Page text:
From the B&B I went to the Lava Java and had a drink and checked email while I waited for my laundry.

Then I checked into the hostel and dropped off a few things, then went to the local juggling club meeting. It turned out to be a ways outside town. The bus there broke down so there was a delay waiting for another. It dropped me off near a huge shopping mall and a big freeway interchange. After navigating the resulting spaghetti, and losing another 20 or 30 minutes to a missed turn, I finally found the right park with a half hour of the meeting left. At least I got to do some club passing, and some of the local jugglers, friendly as ever, treated me to pizza at their house across the street.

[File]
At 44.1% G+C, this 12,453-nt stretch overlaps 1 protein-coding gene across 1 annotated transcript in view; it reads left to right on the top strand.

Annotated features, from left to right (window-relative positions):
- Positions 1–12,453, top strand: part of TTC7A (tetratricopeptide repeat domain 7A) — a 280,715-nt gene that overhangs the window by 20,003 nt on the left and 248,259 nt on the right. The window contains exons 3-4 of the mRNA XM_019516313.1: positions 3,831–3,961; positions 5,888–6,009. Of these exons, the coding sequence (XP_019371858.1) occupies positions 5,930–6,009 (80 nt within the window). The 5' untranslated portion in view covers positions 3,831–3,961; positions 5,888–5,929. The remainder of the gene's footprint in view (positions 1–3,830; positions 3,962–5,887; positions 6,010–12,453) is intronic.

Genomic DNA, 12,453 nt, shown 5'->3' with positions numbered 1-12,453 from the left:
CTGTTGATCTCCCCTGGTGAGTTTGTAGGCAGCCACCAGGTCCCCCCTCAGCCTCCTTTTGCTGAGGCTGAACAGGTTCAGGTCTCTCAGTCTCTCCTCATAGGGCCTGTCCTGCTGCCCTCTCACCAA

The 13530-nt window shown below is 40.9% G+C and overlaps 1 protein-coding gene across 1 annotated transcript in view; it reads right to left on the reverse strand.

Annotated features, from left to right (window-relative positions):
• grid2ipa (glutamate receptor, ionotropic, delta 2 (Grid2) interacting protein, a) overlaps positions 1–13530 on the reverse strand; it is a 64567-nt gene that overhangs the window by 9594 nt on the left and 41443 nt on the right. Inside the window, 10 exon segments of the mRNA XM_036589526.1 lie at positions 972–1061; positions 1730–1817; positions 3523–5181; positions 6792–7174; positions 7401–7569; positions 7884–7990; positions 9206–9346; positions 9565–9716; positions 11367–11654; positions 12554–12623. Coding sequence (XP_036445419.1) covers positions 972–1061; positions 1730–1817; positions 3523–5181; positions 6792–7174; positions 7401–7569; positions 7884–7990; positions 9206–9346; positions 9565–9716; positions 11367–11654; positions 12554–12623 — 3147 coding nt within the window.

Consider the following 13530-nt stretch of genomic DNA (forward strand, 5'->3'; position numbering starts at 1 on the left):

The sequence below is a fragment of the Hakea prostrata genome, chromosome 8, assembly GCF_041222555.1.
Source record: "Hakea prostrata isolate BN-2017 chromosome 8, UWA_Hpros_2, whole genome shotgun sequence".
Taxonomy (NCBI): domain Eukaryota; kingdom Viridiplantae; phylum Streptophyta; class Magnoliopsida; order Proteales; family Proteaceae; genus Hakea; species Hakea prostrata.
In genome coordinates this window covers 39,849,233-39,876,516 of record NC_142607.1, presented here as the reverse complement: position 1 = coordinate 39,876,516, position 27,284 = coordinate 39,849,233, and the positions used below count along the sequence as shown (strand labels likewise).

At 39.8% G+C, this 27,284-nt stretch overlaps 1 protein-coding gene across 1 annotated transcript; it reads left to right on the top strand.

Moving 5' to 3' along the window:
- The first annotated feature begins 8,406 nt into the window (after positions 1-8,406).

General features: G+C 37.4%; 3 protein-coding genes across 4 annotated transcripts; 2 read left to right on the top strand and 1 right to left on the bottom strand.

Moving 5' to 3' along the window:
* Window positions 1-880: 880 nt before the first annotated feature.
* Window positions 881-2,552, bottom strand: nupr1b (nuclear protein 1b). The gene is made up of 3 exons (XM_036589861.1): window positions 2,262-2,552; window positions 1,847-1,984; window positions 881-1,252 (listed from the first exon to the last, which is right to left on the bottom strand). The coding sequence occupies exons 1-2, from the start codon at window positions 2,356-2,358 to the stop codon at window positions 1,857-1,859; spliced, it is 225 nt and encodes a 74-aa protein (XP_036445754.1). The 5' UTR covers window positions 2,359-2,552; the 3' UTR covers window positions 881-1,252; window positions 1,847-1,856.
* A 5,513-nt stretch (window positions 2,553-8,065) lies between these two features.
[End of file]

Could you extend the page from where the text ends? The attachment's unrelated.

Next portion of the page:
I got a lift back to downtown, where I sat in Chapters and read a comic or two before going to bed.

Saturday: OLS ends

Bryce wanted to discuss some stuff we hadn't gotten to in the BOF, so he, Tony, Chuck, Trond, Olaf, and I met at 10am to talk over NFSv4 testing. It was a fairly useful discussion.

The keynote was reasonably funny, but nothing terribly new.

Afterwards Trond and another Netapp guy and I went to a nice restaurant alongside the canal and had a very pleasant dinner.

I'd been looking forward to the final party at the Black Thorn, but by the time I got there I was pretty tired. It was very noisy and crowded. So I left to go sleep after a couple hours.

Friday: more OLS

Whoever thought a 10am to 10pm schedule, with half hour breaks for lunch and dinner, was a good idea? By the end of the day I was pretty exhausted. I perked up when I saw a couple people juggling, though, and juggled with them while Trond and Chuck accosted Olaf after his game talk and whisked him off to some local establishment. I caught up with them later, but didn't have the energy to stay long.